Winn learns from Cards legends to prep for Opening Day role

February 22nd, 2024

JUPITER, Fla. -- is the No. 1 prospect in the Cardinals’ organization, according to MLB Pipeline, because of his defensive and bat-to-ball skills in the Minor Leagues. His role with the Major League club will be significant in 2024. Why? He is slated to be the Opening Day shortstop on March 28 against the Dodgers at Dodger Stadium.

For Winn, 21, getting the starting nod is preseason talk. The exhibition season doesn’t start until Saturday when the Cardinals play split-squad games against the Marlins and Mets. The spring games will prove if Winn is worthy of the Opening Day spot.

Winn hasn’t forgotten how he performed after he was called up to the big leagues last August. He went 21-for-122 (.172) with two home runs and 12 RBIs. Winn acknowledged that he was anxious at the plate. This offseason, he worked with hitting coach Turner Ward and assistant hitting coach Brandon Allen about putting himself in a good position to hit.

“I try not to think about [starting] too much. I haven’t looked at a depth chart or anything,” Winn said. “I don’t want to go in here thinking it’s my spot. I want to go out there and earn a spot. I didn’t hit very well in the big leagues last year. I think I have to show up to Spring Training ready to swing and figure out the Opening Day roster from there.”

While in camp, Winn is learning from the best. There’s Baseball Hall of Famer Ozzie Smith, who is a guest instructor, and Cardinals Hall of Famer José Oquendo, the team’s coordinator of instruction.

“Listening to [Smith] and Cheo [Oquendo], those guys have put some work in,” Winn said.

Working with Smith is a dream come true for Winn, who idolized “The Wizard” while growing up in Texas. While he was not around during Smith’s playing days during the 1970s, ’80s and '90s, Winn learned about Smith’s career from his stepfather, Earl Luckett. When they get together, Winn and Smith often talk about life on and off the field. Smith is known for taking Winn and his teammates out to dinner.

From a defensive standpoint, Winn has worked closely with Oquendo since the former became a professional ballplayer in 2020. Oquendo's advice to Winn is straightforward: “Just keep it simple, stupid.”

“That’s a big saying we have around here,” Winn explains. “Cheo is all about the fundamentals. We are never working on diving plays, never working on the sliding plays or the [Derek] Jeter throws. He is always about the basics. Get the fundamentals down and everything else will come after that. It’s hard not to want to be a sponge around that guy. He is so smart.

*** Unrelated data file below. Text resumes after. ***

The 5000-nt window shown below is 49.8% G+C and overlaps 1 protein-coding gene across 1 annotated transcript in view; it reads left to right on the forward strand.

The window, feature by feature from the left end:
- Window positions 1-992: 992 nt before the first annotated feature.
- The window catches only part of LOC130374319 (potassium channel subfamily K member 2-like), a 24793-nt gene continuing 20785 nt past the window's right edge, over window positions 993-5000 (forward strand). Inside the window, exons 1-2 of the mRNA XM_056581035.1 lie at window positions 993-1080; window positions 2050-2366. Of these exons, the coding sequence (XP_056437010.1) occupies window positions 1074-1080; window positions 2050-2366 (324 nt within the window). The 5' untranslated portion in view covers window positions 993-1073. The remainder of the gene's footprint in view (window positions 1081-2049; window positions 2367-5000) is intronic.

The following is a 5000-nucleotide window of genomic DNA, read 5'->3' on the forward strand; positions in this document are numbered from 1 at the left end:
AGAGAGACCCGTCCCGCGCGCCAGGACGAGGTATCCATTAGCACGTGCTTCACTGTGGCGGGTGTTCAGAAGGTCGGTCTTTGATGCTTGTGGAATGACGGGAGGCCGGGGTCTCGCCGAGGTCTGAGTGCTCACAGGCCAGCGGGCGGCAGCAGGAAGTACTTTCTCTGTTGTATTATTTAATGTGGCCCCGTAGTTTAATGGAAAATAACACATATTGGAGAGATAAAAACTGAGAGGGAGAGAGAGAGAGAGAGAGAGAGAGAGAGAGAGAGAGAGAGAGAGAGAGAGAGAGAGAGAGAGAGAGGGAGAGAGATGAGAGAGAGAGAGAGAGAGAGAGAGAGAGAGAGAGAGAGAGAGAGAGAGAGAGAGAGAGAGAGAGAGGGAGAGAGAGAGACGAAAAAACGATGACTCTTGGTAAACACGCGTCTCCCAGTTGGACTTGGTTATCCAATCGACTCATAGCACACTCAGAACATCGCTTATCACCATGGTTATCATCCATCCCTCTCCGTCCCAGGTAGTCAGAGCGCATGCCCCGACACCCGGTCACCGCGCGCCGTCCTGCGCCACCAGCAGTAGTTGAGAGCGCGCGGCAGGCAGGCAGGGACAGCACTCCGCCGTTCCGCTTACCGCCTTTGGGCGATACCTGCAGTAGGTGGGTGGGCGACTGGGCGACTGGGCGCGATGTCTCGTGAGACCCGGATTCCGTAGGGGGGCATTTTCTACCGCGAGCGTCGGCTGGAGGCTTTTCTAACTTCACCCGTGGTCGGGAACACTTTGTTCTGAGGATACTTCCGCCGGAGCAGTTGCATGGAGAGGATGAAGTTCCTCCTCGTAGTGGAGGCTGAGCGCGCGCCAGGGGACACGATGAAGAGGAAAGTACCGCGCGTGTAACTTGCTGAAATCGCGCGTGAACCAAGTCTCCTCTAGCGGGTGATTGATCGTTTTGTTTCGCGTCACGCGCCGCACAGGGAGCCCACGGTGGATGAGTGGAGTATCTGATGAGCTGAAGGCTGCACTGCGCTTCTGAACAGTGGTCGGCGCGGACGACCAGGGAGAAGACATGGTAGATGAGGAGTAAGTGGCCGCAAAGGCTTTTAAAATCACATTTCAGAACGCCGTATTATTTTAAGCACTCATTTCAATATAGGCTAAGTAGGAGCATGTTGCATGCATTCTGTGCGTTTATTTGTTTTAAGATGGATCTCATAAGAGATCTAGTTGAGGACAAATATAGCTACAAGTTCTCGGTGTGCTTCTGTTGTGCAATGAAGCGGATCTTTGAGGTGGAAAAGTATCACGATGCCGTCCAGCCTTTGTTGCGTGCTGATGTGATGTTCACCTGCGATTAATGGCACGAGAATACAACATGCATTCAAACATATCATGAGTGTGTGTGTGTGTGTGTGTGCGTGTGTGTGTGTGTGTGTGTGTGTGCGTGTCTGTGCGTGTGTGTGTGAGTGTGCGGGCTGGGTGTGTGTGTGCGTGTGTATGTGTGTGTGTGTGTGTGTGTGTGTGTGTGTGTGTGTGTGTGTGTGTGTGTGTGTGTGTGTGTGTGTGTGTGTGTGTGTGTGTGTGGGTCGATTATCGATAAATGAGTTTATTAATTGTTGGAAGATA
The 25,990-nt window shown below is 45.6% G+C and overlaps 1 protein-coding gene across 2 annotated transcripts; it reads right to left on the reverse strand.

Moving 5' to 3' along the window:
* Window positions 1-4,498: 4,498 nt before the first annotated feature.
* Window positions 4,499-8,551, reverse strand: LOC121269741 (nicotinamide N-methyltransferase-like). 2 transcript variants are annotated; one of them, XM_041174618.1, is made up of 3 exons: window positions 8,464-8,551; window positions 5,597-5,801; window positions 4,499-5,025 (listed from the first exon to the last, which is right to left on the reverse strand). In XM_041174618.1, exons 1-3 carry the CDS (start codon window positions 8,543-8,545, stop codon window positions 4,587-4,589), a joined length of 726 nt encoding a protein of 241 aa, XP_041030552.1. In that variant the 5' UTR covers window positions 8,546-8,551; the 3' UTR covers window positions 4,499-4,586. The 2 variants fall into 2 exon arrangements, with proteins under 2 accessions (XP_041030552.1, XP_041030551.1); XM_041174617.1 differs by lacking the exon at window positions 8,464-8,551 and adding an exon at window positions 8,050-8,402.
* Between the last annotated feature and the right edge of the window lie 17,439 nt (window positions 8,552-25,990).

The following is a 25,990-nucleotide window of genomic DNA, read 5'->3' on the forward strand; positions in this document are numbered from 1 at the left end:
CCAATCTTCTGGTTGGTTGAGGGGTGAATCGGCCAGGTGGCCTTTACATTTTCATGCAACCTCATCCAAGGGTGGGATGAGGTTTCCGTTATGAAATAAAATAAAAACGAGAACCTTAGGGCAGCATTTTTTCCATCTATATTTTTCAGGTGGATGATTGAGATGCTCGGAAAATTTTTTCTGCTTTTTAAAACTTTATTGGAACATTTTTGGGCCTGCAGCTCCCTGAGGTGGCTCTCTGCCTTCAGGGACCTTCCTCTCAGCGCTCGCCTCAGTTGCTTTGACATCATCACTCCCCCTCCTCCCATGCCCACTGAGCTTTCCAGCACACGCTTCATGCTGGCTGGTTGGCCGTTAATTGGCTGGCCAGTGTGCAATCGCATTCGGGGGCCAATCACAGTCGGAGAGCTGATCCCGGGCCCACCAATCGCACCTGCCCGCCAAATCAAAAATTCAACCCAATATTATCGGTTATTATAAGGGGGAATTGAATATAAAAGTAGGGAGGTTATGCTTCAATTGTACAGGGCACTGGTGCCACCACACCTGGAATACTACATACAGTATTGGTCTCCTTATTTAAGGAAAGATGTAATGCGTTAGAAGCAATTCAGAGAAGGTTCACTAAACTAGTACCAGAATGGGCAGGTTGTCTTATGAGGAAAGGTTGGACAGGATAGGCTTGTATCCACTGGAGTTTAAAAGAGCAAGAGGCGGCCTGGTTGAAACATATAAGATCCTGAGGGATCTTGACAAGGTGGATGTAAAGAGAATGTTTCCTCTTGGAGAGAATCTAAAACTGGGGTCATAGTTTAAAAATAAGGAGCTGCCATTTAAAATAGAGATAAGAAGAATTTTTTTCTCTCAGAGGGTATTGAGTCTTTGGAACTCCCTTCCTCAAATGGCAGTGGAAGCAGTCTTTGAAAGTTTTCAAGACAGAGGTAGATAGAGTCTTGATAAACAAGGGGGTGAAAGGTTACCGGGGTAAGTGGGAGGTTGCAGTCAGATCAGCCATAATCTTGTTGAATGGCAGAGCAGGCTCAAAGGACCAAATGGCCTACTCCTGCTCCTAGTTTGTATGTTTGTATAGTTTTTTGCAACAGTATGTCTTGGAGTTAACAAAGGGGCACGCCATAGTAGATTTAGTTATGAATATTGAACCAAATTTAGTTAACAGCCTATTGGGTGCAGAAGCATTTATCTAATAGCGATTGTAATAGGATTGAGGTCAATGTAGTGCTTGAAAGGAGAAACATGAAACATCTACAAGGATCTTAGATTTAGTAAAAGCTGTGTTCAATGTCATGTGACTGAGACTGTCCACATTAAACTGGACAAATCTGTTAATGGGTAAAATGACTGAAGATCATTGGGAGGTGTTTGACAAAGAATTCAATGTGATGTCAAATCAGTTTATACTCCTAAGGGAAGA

“The same thing goes for Ozzie being around. … He is such a great human being. He understands the magnitude of who he is, but at the same time, he is truly humble, and he is there for us. Having [him and Oquendo] around at the same time -- that’s the best middle infield duo probably of all time -- just listening to them and talking ball is amazing.”

Smith loves Winn’s work ethic and attitude. Smith went so far as to say that Winn is mature beyond his years.

“He is an old soul," Smith said about Winn. “I think it’s because of his parents and his baseball background. His stepdad is really into baseball. [Winn] has a real baseball background and a real appreciation for the game itself. He enjoys the process. The process is practicing, working hard to get to that next level. He is one of those people you don’t have to say, ‘You need to be doing this’ or ‘You need to be doing that.’ He is asking the right questions.”

Smith and Oquendo are not the only people he looks up to; Luckett is No. 1 in his life. Not only did he teach him the game of baseball and its history, Luckett taught Winn how to cook Cajun food. Over the years, Luckett has given Winn sound advice. Winn never forgot the biggest piece of advice he gave him: “Never be satisfied in every aspect of life.”

“Man, he is my stepdad. In my eyes, however, he is my dad,” Winn said. “He has been around forever. He started off as my baseball coach. I still call him Coach Lucky. He has been amazing for me. He taught me the game. He taught me how to play it the right way and hard.

“Obviously, him being a Black man, I grew up looking up to him. I wanted to be just like him. For me, my stepdad is probably the biggest influence besides my mom. I’m truly glad to have him in my life.”